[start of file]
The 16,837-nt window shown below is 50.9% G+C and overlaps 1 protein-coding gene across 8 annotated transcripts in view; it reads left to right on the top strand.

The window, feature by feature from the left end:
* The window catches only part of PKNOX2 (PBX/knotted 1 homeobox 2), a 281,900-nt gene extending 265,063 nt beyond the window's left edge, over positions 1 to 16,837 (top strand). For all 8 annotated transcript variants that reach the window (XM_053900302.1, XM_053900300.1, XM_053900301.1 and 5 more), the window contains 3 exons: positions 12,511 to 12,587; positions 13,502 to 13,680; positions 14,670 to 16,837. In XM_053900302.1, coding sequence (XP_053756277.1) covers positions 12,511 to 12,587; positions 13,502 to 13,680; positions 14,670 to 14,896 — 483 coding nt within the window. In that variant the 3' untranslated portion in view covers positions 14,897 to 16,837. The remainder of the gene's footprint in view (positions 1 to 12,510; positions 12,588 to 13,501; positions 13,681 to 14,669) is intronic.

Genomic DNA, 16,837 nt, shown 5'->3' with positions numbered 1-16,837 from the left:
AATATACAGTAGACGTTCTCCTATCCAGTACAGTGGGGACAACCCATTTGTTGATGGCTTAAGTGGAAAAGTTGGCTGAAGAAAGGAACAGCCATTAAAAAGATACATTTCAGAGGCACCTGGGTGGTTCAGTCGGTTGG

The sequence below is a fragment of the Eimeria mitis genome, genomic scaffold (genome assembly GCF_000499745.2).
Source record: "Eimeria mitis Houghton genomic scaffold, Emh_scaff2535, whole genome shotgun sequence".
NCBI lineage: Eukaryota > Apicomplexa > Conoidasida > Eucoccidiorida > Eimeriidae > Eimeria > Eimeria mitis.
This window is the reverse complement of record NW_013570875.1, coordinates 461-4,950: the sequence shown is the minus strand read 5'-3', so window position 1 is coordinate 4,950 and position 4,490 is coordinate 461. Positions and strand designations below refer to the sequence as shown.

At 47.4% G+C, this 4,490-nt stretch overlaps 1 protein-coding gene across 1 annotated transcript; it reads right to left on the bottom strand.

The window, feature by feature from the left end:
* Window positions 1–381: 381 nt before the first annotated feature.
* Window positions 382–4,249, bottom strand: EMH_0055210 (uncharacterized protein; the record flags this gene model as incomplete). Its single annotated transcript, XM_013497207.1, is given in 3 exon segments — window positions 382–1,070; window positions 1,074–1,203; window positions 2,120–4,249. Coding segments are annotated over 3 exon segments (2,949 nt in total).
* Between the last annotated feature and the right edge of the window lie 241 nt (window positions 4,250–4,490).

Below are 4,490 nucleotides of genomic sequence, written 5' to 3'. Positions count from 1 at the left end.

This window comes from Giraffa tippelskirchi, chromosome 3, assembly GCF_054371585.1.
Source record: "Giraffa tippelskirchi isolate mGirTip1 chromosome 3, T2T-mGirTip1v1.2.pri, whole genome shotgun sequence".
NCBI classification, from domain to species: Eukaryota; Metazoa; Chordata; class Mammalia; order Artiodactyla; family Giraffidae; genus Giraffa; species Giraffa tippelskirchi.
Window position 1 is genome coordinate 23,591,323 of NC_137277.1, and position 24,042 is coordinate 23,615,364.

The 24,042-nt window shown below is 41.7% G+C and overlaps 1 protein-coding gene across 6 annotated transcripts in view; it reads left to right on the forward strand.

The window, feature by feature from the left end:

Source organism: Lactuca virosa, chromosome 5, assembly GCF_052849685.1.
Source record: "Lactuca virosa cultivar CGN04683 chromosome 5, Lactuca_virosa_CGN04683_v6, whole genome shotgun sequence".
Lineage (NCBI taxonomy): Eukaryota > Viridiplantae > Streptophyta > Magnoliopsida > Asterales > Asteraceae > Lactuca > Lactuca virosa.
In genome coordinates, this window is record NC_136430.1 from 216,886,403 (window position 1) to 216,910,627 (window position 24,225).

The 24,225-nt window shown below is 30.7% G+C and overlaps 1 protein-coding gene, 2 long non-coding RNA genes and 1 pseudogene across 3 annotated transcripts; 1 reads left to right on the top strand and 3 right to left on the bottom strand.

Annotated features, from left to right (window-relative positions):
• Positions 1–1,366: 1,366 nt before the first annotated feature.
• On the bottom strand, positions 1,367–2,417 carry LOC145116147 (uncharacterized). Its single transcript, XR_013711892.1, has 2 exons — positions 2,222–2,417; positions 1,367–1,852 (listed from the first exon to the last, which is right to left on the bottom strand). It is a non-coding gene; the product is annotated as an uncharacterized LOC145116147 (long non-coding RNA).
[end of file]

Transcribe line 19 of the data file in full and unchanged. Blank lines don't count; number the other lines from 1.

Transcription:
Window position 1 is genome coordinate 23,591,323 of NC_137277.1, and position 24,042 is coordinate 23,615,364.